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21 Oct 2008 06:00
You have to go back to the days of Aladdin to find a business that offers the free exchange of old for new.
In the fictional Aladdin case the business model worked on the basis that the old lamp contained a genie that had the power to grant you three wishes.
Now an Australian company has come up with a version of this free exchange, offering to replace your old lightbulbs with energy-efficient CFLs.
It will also retrofit your business with energy-efficient devices conduct a free energy audit on your company to see where you can save power or develop an energy-saving programme to curb demand.
And how does it do this all for, well, fresh air? Through the wily trade of not-so-fresh air, more specifically the carbon trade.
Low Energy Supplies and Services (Less), with headquarters in Sydney, creates carbon credits through programmes it offers businesses to assist them to be more energy efficient.
Less can then trade these credits with companies that want to mitigate their carbon emissions.
Programmes include installing devices such as energy-efficient light bulbs or energy-saving showerheads, says Peta Cooper, communications manger for Less.
The company also develops demand side management programmes for customers and creates employee participation schemes that encourage employees to take steps to save energy, such as walking to work.
This works because Australia, a member of the Kyoto Protocol, has a regulated, local carbon credit market. Less has become an accredited issuer of carbon credits under various state schemes.
“For us to create the credits we need to apply to an accreditation scheme,” says Cooper. Across Australia there are a number of state-based carbon abatement programmes. Companies must comply with the guidelines of these programmes to qualify to create credits.
“We don’t charge the customer,” says Cooper, “and 90% of our business is funded by the sale of carbon credits.”
Companies in the developing world have cottoned on to the carbon trading market as a source of income. Businesses can adapt their operations to save energy and qualify to earn carbon credits that they can sell to industrialised nations.
This is done through the Clean Development Mechanism (CDM), an instrument of the Kyoto Protocol.
The CDM allows emission-reduction projects in developing countries to earn carbon credits or certified emission reduction (CER) credits. Each credit or CER is the equivalent of a ton of CO2.
The credits can be traded and sold and used by industrialised countries to meet part of their emission reduction targets under Kyoto.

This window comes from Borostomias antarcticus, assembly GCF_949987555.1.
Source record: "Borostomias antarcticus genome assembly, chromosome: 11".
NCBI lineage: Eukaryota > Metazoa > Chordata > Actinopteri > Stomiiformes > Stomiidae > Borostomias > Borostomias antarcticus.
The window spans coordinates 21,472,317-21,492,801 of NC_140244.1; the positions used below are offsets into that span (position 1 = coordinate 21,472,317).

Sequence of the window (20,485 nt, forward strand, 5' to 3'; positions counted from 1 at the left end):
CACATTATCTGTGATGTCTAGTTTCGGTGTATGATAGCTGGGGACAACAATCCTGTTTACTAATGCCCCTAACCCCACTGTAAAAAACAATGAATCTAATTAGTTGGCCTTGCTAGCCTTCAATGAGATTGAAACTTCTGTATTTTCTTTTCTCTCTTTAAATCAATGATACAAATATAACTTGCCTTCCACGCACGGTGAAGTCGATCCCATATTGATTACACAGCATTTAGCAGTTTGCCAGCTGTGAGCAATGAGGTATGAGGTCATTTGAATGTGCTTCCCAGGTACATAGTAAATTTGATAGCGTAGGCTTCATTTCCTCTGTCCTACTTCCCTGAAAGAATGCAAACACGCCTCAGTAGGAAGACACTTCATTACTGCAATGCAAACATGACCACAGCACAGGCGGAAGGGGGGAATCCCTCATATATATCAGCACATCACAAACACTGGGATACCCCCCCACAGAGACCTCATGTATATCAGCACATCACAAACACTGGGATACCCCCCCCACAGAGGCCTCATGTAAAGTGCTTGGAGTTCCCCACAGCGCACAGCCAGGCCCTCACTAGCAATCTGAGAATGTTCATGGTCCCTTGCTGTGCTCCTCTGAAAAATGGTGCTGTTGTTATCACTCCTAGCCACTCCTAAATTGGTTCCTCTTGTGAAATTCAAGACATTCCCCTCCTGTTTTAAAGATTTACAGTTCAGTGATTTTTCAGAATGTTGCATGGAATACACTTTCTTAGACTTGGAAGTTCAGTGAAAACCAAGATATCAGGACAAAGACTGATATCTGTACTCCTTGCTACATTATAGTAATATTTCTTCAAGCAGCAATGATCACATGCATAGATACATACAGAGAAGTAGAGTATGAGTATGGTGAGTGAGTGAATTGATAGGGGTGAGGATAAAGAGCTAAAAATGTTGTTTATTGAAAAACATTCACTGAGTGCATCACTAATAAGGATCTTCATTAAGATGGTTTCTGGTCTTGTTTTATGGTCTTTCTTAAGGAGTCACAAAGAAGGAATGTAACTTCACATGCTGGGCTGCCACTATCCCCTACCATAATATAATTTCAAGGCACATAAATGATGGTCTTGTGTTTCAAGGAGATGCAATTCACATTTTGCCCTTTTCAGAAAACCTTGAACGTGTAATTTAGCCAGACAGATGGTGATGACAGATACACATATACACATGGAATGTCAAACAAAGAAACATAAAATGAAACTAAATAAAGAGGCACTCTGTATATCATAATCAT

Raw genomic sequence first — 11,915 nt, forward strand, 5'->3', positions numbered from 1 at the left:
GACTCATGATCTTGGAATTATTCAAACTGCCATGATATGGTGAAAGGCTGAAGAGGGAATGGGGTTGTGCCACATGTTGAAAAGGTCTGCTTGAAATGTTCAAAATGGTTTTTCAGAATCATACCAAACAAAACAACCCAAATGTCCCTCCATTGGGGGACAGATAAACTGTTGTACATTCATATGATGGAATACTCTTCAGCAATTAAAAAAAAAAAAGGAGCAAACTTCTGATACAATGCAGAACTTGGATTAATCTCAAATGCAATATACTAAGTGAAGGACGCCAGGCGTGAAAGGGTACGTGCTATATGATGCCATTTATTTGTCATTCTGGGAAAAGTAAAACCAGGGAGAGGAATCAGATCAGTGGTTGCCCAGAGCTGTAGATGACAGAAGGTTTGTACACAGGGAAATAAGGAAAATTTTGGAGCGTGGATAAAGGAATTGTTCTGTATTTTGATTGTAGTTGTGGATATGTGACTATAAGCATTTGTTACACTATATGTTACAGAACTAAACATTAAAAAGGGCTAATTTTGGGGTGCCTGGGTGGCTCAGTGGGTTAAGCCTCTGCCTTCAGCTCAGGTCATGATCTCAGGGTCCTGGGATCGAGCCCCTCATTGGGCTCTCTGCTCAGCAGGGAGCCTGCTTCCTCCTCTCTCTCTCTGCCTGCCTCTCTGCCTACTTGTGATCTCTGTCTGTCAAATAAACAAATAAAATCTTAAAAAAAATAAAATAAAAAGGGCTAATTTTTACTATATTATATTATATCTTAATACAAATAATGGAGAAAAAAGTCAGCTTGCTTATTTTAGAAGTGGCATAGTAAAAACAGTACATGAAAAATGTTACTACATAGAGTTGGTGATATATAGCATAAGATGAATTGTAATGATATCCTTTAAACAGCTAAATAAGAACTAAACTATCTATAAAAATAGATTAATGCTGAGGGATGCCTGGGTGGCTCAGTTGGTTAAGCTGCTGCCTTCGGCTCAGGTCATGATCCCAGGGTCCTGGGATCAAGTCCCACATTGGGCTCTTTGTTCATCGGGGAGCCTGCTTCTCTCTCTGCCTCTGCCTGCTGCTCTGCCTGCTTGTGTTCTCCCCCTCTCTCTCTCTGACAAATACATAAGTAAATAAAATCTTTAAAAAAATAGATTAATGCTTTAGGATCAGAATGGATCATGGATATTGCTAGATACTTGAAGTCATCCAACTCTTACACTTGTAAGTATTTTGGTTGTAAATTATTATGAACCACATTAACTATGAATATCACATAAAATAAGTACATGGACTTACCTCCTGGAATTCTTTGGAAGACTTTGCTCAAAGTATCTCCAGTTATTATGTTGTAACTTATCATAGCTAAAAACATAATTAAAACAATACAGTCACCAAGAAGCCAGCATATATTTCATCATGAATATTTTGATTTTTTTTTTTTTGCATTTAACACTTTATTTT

But, as yet, businesses that run entirely on credits are rare.
Peet du Plooy, trade and investment adviser to the WWF in South Africa, says that a similar concept could work in South Africa but there is no local, regulated carbon trading market.
The country has not set the emissions targets that drive a regulated carbon market as it has no obligations under an international agreement such as Kyoto to reduce emissions. However, in June Cabinet endorsed the position that South Africa would have to stabilise its emissions between 2020 and 2025.
Countries with carbon emissions targets need to develop carbon trading systems to allow companies to buy carbon credits and so offset their emissions to comply with regulations.
“In South Africa we don’t have these kinds of obligations,” says Du Plooy, “but we can still tap into the global regulated market via the CDM.”
Last year the CDM allowed ongoing emissions reduction programmes to qualify for carbon credits, rather than just developments that work on a project-to-project basis.
As such, says Du Plooy, Eskom’s energy-efficient light bulb exchange scheme could qualify to earn carbon credits, though the project is probably merited on the avoided cost of building more power stations alone.
Du Plooy argues that South Africa should move towards voluntary trading in the carbon credit market as it is likely that it will move towards regulating carbon emissions in the future.
A business like Less takes advantage of the “low hanging fruit” by tapping into energy savings that are relatively easy to achieve through things such as demand side management plans and energy-efficient equipment, says Du Plooy.
“The cheapest energy-savings measures are the best instruments in terms of a return on investment,” he says.
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